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Alex is my first child so to me he was always just ‘Alex’. A bit eccentric, pretty rigid in his thinking and yes, different to most other kids his age, but just my Alex. I remember a woman coming up to me at a playground and smiling and saying ‘oh your son has Aspergers too’ and being really shocked but also curious. I went away and read up on it and decided he definitely didn’t have it…….
Of course as time progressed it became clear Alex did have Aspergers and a diagnosis followed together with the tumult of emotions (everything from profound sorrow to absolute relief) that most parents go through when their parenting journey veers of its imagined course.
At this point someone suggested joining ESCAPE and I remember thinking I couldn’t possibly do that. It was a charity – it was for disabled children. I didn’t feel like I needed charity and in my head I had this fixed image of disabled children being in wheelchairs or with life limiting conditions. It was great it was there but it was very much for ‘other people’.
I think in hindsight this was all part of my mixed emotions around diagnosis and a kind of protective shock. Of course ESCAPE is for those children, very much so, but it is also for the children and their families with all sorts of other conditions – some of which are ‘invisible’ to the average bystander.
My first trip with ESCAPE proved to me just how much I needed them. I remember it so clearly. It was a simple coach trip up the M5 to see the Panto. Nothing major. I was still feeling this weird guilt that I didn’t ‘need’ this when I got on the coach and Alex was absolutely adamant he had to sit in the front seat at the top. This was his plan all along and it HAD to happen. I was swamped with anxiety but before I could blink somebody had given me a knowing smile and moved letting him sit there. And that’s when I felt it – this overwhelming feeling that I was amongst friends. That these people ‘got it’. Nobody would bat an eyelid if my children did anything a bit unusual or Alex decided he could only cope with the Panto from under his seat.
Sitting on that bus I started to cry. Just little tears sneaking out but they were tears of relief. I realised just how much strain and tension I’d been carrying around with me on every outing, every trip. But here, with ESCAPE, I could let it go. We could just ‘be’. We were the majority for once. We had strength in numbers and the rest of the world with its sometimes judgmental, impatient ways could frankly go to hell.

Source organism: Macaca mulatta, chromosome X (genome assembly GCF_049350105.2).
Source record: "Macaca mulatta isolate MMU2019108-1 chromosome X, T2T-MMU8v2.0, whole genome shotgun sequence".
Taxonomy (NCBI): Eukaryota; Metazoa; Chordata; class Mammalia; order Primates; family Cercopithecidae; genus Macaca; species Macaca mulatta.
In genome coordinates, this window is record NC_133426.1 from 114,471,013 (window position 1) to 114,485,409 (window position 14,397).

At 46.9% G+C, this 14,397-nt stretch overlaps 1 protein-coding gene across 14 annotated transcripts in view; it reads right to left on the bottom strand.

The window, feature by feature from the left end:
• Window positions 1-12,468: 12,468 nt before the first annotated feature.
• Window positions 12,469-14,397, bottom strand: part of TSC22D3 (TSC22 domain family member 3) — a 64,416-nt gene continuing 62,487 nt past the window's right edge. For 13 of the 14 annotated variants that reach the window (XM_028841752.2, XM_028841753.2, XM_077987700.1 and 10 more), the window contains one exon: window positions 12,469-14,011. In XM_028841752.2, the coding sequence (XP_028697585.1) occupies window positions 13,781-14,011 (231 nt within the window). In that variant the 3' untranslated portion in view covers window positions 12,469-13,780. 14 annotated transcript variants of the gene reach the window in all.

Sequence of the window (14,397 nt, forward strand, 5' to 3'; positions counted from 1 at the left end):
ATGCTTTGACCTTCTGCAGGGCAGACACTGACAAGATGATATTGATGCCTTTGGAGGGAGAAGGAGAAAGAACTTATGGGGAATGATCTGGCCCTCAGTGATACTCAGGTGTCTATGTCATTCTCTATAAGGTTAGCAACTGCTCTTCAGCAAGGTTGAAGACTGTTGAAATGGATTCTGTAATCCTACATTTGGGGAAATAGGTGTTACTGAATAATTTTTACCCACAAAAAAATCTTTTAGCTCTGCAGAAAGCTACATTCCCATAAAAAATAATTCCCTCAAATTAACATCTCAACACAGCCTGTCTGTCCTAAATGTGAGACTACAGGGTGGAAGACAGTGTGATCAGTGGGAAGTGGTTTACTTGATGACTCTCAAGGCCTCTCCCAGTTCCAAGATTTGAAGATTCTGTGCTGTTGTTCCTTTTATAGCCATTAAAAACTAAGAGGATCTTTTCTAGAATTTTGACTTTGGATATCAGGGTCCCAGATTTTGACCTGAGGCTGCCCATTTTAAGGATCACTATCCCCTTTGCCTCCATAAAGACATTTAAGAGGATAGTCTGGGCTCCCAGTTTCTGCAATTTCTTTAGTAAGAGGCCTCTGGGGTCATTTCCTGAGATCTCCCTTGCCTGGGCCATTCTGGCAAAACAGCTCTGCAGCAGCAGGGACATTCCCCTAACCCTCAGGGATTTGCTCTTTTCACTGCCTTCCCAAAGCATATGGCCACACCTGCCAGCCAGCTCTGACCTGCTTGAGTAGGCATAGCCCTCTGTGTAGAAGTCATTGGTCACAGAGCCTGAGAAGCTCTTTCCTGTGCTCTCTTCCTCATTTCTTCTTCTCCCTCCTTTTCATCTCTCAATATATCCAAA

Since then I’ve been on lots of ESCAPE trips. There have been triumphs (Blackpool – some of my favourite memories ever including the group taking over the Sandcastle swimming centre and seeing the amazing staff helping every single child to enjoy themselves and be included), there have been disasters (err Weymouth Sealife Centre on my birthday where Alex decided he hated all Sealife and wanted to leave NOW for the entire day driving me to ask the cafe if they sold wine. They did not….) and moments so funny I can never forget them (being pulled to the bottom of a muddy rafting lake fully clothed somewhere near Swindon, also on my birthday, by an overly excited boy with Downs Syndrome. I was laughing so hard I honestly thought I would drown).
None of this could have happened without the amazing people that make up ESCAPE – it is not ‘just’ charity. Its a feeling, a movement, a very special place that moves wherever its people move.
Thank you to all the people, businesses and organisations that can and do give time and/or money. I can’t tell you how much of a difference you have made to my life and my children’s childhoods.
And if you’re reading this wondering if it’s for you – give it a go. You have so much to gain.
The ESCAPE Staff and Committee would like to wish you all a very Happy Christmas. We hope you enjoy everything that the festive season brings. With best wishes from us all.
Its all well and good having this flash new website, but we still have to maintain it. Here we are spending the day with the Noisy Monkey Team receiving training and learning (or not!!!) all sorts of strange language.
My first blog, lets hope I get better at this.